The financial risk on the loans is therefore borne by Government, not by the student. This is exactly what the principles that we have set out recommend, but the consequence is that institutions bear no risk either. They could set unrealistic fees, out of proportion to the employment returns from the courses they provide, and yet still receive all of the fee income.

So part of the rationale is that the Govermnent does not want the fear of a loan to put students off of going to university - they will have the assurance that the loan is 'risk-free', as the cost of the loan is borne by the Government should the student fail to pay it off. In addition, no collateral is needed to secure the loan.

This Working Paper from the OBR gives us more insight into this policy decision:

The design features of student loans in the UK that differentiate them from conventional loans reflect the fact that students lack the collateral necessary to take out conventional loans and will know better than lenders whether they are likely to embark on a higher or lower earning career. This implies levels of risk for both borrowers and lenders that would lead to lower take-up of higher education than successive governments have deemed desirable. To address this market failure, student loans need to be large enough to allow recipients to smooth their consumption over their student and graduate years, and also – for that to be effective – to offer an element of insurance against low incomes after graduation.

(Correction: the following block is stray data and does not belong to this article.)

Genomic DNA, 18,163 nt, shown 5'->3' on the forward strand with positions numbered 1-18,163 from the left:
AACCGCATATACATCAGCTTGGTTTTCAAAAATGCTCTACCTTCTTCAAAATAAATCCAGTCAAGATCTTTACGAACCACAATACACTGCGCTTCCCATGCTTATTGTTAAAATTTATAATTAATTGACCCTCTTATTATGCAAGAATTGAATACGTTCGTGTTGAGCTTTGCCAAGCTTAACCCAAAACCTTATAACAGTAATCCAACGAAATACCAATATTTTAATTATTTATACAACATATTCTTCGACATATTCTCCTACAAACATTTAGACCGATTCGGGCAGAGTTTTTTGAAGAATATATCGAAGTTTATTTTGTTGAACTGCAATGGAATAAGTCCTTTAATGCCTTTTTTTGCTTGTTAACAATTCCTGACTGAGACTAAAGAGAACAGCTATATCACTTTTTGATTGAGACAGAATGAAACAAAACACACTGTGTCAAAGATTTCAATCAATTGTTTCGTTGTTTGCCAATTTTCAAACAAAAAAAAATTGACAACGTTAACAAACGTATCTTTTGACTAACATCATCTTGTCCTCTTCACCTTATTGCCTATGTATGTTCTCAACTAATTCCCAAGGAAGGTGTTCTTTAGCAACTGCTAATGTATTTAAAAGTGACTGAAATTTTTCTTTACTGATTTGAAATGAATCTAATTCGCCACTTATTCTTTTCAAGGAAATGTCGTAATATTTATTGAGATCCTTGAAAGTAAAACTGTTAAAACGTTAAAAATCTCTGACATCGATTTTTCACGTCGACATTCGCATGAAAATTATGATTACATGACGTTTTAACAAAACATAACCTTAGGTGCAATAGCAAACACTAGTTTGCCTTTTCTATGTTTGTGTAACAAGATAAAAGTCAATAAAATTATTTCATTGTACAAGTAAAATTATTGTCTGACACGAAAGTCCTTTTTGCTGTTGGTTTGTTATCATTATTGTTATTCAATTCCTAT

As a consequence, student loans involve a significant subsidy element. The loans carry an interest rate in excess of many commercial loans, but repayments are contingent on the borrowers’ income rather than how much they borrowed. And it is the policy intention that a significant proportion of the money lent out and interest charged on it will be written off rather than repaid. This can be for a number of reasons, most notably that a student’s earnings may remain below the earnings threshold for the 30 years after they graduate, or they may rise above it too infrequently or by too small an amount to repay both their principal and the interest on it before the loan matures. Other potential reasons include a borrower dying or becoming permanently unfit for work and receiving a disability-related benefit. Only 30 per cent of English Plan 2 full-time higher education entrants in academic year 2017-18 are expected to repay their loan in full.

So according to the OBR, the policy intention from the outset was that a significant amount of loans would not be paid off. Nevertheless, the 25/30 year rule was included, firstly, to ensure that any repayments were linked to earnings - to ensure value for money and to prevent a university education only being economically viable as a pathway into well-paid jobs, secondly, to counterbalance the high interest rates compared to traditional loans, and thirdly, to pass loan risk onto the Government rather than the individual student, allowing individuals with zero collateral which would preclude them from taking out traditional loans to take advantage of the scheme.

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    The [gov.uk/repaying-your-student-loan/… website does not reflect the zero interest for low income graduates or zero income undergrads. And it is probably worth noting the interest rate is significantly higher than a commercial loan. While UK gov obviously is accepting some risk on default, part of the risk is borne by other students in the form of higher rates of interest.